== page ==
What procedure is used to fit an Intragastric Balloon?
An eligible patient may initially be given a sedative by a qualified medical practitioner to reduce any uncomfortable sensations. Thereafter an endoscope is passed through the mouth and throat to insert the Intragastric Balloon into the stomach. Once placed in the stomach the Intragastric Balloon is filled with air or saline, via a syringe or valve in the endoscope. The endoscope tube is then removed via the throat and mouth.
What is involved in recovery after the fitting of an Intragastric Balloon?
Intragastric Balloon procedures take about 20 minutes and patients are then monitored for a few hours thereafter for healthy post-operative recovery. In the absence of complications most patients are able to return home the same day otherwise, a night stay may be suggested subject to the surgeon’s decision. During this time some side-effects may be experienced, which is why post-procedural guidelines are important to reduce any feelings of discomfort during recovery.
The Intragastric Balloon, also known as Gastric Balloon Surgery is a non-surgical, temporary weight loss treatment for obesity, in which a high quality and durable silicone bag are inserted into the stomach through the throat with an endoscope or gastroscope.
When in the stomach, the bag is inflated with air or saline to resemble a balloon (hence the name). An Intragastric Balloon is designed to aid weight loss over a six month period, enabling patients suffering from obesity to feel full, curb their appetites, eat smaller portions and gain control, in order to follow a managed diet and lifestyle programme for improved health and well-being.
Eligibility for an Intragastric Balloon is limited to people with a high body mass index (BMI) in excess of 27, in addition to those with associated medical complications which shorten their life quality and expectancy. The procedure is geared to lower their weight and BMI to an acceptably safe level for weight loss surgery, such as Gastric Bypass Surgery. A good candidate for Intragastric Balloon treatment should also be committed to safe weight loss through a medically supervised weight-loss management programme.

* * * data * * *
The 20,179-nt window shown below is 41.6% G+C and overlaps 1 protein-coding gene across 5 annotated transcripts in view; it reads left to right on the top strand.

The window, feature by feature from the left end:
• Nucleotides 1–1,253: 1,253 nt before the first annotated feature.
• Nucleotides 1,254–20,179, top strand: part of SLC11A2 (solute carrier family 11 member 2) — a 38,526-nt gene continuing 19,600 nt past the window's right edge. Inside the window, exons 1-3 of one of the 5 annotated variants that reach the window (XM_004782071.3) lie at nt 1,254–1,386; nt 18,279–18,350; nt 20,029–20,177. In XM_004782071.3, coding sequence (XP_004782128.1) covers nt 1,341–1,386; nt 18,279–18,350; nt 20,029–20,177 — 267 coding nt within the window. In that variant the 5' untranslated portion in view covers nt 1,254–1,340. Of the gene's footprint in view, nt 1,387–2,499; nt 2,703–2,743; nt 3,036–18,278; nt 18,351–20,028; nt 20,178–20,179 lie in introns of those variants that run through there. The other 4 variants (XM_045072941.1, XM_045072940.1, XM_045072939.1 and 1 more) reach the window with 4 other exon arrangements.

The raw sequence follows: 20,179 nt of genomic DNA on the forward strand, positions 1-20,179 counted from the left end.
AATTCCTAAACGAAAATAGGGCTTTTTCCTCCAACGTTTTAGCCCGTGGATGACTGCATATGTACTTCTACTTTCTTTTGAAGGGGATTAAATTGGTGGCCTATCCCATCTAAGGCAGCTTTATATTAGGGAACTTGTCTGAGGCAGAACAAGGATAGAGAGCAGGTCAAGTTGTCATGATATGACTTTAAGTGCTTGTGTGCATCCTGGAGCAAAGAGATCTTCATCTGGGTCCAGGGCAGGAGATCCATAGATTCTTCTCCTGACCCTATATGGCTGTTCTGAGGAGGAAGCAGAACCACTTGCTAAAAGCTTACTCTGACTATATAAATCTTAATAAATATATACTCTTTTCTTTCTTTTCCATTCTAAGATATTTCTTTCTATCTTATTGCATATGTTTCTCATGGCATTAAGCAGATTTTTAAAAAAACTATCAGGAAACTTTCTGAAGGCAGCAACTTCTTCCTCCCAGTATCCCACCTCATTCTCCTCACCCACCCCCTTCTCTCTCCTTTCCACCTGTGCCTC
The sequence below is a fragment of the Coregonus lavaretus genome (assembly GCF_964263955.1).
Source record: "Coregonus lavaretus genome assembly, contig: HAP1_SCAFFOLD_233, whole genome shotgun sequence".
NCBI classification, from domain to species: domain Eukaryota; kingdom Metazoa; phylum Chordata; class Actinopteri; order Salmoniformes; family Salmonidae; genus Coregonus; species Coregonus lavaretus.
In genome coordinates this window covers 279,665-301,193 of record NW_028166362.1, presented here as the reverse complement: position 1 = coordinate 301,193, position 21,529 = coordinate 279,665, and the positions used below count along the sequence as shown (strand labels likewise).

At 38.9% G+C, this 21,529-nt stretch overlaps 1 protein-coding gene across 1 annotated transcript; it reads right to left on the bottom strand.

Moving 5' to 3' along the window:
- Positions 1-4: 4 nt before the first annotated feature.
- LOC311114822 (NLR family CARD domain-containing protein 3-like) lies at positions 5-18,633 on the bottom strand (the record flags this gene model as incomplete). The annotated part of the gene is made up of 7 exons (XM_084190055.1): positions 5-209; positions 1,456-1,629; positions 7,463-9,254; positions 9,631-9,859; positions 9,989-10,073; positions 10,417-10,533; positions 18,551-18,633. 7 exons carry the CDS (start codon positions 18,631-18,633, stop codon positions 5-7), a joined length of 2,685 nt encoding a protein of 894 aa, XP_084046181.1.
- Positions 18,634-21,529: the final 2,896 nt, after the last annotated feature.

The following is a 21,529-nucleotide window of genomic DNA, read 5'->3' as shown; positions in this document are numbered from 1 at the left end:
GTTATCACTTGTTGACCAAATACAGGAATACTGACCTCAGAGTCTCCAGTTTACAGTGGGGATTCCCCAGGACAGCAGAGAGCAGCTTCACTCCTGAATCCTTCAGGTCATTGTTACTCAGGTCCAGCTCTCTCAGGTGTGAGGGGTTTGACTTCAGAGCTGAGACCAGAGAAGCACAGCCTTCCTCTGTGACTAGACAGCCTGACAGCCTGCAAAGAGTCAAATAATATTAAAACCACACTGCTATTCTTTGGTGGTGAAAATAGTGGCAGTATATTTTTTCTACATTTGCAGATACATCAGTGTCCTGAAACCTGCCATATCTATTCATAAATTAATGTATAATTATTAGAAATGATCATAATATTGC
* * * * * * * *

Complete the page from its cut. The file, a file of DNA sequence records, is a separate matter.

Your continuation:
The kind of people who may not be eligible for Intragastric Balloon treatment are pregnant or breastfeeding women, people with addictions or psychiatric disorders, those surgically treated due to gastrointestinal tract disorders, people with inflammatory diseases, and those who lack commitment to a medically supervised weight loss and behavioral management programme.
Benefits of Gastric Balloon
One major benefit of the gastric balloon is the avoidance of invasive surgery and the risks associated with surgery. As it only takes 15 minutes under a mild sedative you can go home the same day. This, in turn, means that a gastric balloon is less expensive than many surgical options. It is only temporary, offering support whilst you start to lose weight and become more active.
Patients with gastric balloons typically experience around 20 and 30% weight loss. However, the amount of weight lost by each patient will vary depending on individual circumstances.Endoscopically placed stomach balloons may be considered a middle ground between medications and surgery. They offer the following advantages:
Risks & Complications
Gastric discomfort, nausea, and vomiting are common for the first few days following balloon placement but rarely continue in the longer term. Most people don’t experience any complications at all but you should be aware of the risks. Bleeding or perforation can occur as a result of injury during the balloon insertion or removal. You may get a sense of heaviness in the abdomen, abdominal and/or back pain, gastroesophageal reflux (where stomach acid leaks out of the stomach) or indigestion. Although rare, leakage or deflation of the balloon could occur. The patient may experience vomiting and nausea immediately following the placement of gastric balloon. This often happens as the stomach adjusts to the presence of the silicone balloon.
Meanwhile, the insertion of the endoscope and other specialized instruments could lead to gastric lesions, which could cause bleeding and perforation of gastric walls. The procedure could also injure the walls of the esophagus.
Some patients also suffer from a stomach ulcer, which can be avoided by taking medications for as long as the balloon is in the stomach.There is also the possibility of simultaneous deflation of the gastric balloon. If not removed, the deflated balloon could cause stomach blockage.
The presence of a foreign object inside the stomach could have physiological consequences, such as dehydration and imbalance of electrolytes in the body.